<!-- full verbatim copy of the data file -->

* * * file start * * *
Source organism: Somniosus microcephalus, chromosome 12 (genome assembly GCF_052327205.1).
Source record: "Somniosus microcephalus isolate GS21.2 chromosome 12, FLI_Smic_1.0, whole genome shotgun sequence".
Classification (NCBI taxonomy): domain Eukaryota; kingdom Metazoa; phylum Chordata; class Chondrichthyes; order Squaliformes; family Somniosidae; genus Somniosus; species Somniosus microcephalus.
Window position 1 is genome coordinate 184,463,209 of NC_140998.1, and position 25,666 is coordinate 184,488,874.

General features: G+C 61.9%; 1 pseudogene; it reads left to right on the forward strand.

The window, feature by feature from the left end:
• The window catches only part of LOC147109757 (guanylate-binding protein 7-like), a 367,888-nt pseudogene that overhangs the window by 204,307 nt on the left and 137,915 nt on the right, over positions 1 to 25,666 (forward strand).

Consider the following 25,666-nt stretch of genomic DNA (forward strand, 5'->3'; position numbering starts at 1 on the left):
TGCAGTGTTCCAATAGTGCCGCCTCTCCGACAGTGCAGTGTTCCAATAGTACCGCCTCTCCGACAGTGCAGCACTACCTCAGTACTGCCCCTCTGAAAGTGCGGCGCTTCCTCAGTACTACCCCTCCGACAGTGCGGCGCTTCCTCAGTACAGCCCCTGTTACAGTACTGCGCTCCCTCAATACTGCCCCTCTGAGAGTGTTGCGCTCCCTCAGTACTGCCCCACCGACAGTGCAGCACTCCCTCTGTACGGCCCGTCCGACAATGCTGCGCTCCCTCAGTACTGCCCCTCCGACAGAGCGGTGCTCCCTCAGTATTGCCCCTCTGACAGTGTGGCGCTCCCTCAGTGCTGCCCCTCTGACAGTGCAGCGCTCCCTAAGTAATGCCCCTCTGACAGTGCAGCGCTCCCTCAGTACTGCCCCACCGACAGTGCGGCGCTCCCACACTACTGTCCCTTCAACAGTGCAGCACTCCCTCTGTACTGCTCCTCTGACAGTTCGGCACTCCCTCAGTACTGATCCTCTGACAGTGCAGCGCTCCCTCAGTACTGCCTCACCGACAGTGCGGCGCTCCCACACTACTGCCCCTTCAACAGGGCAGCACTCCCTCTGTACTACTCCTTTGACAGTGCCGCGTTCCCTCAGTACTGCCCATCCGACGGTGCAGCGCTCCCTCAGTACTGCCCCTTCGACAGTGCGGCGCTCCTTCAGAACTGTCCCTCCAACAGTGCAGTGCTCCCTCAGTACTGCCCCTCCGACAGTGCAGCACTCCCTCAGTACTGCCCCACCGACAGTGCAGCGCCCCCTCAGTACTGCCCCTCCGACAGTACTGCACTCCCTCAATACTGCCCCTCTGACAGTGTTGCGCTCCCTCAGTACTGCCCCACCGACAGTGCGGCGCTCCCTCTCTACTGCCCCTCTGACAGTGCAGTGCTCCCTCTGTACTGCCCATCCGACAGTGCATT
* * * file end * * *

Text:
Source organism: Somniosus microcephalus, chromosome 12 (genome assembly GCF_052327205.1).
Source record: "Somniosus microcephalus isolate GS21.2 chromosome 12, FLI_Smic_1.0, whole genome shotgun sequence".
Classification (NCBI taxonomy): domain Eukaryota; kingdom Metazoa; phylum Chordata; class Chondrichthyes; order Squaliformes; family Somniosidae; genus Somniosus; species Somniosus microcephalus.
Window position 1 is genome coordinate 184,463,209 of NC_140998.1, and position 25,666 is coordinate 184,488,874.

General features: G+C 61.9%; 1 pseudogene; it reads left to right on the forward strand.

The window, feature by feature from the left end:
• The window catches only part of LOC147109757 (guanylate-binding protein 7-like), a 367,888-nt pseudogene that overhangs the window by 204,307 nt on the left and 137,915 nt on the right, over positions 1 to 25,666 (forward strand).

Consider the following 25,666-nt stretch of genomic DNA (forward strand, 5'->3'; position numbering starts at 1 on the left):
TGCAGTGTTCCAATAGTGCCGCCTCTCCGACAGTGCAGTGTTCCAATAGTACCGCCTCTCCGACAGTGCAGCACTACCTCAGTACTGCCCCTCTGAAAGTGCGGCGCTTCCTCAGTACTACCCCTCCGACAGTGCGGCGCTTCCTCAGTACAGCCCCTGTTACAGTACTGCGCTCCCTCAATACTGCCCCTCTGAGAGTGTTGCGCTCCCTCAGTACTGCCCCACCGACAGTGCAGCACTCCCTCTGTACGGCCCGTCCGACAATGCTGCGCTCCCTCAGTACTGCCCCTCCGACAGAGCGGTGCTCCCTCAGTATTGCCCCTCTGACAGTGTGGCGCTCCCTCAGTGCTGCCCCTCTGACAGTGCAGCGCTCCCTAAGTAATGCCCCTCTGACAGTGCAGCGCTCCCTCAGTACTGCCCCACCGACAGTGCGGCGCTCCCACACTACTGTCCCTTCAACAGTGCAGCACTCCCTCTGTACTGCTCCTCTGACAGTTCGGCACTCCCTCAGTACTGATCCTCTGACAGTGCAGCGCTCCCTCAGTACTGCCTCACCGACAGTGCGGCGCTCCCACACTACTGCCCCTTCAACAGGGCAGCACTCCCTCTGTACTACTCCTTTGACAGTGCCGCGTTCCCTCAGTACTGCCCATCCGACGGTGCAGCGCTCCCTCAGTACTGCCCCTTCGACAGTGCGGCGCTCCTTCAGAACTGTCCCTCCAACAGTGCAGTGCTCCCTCAGTACTGCCCCTCCGACAGTGCAGCACTCCCTCAGTACTGCCCCACCGACAGTGCAGCGCCCCCTCAGTACTGCCCCTCCGACAGTACTGCACTCCCTCAATACTGCCCCTCTGACAGTGTTGCGCTCCCTCAGTACTGCCCCACCGACAGTGCGGCGCTCCCTCTCTACTGCCCCTCTGACAGTGCAGTGCTCCCTCTGTACTGCCCATCCGACAGTGCATT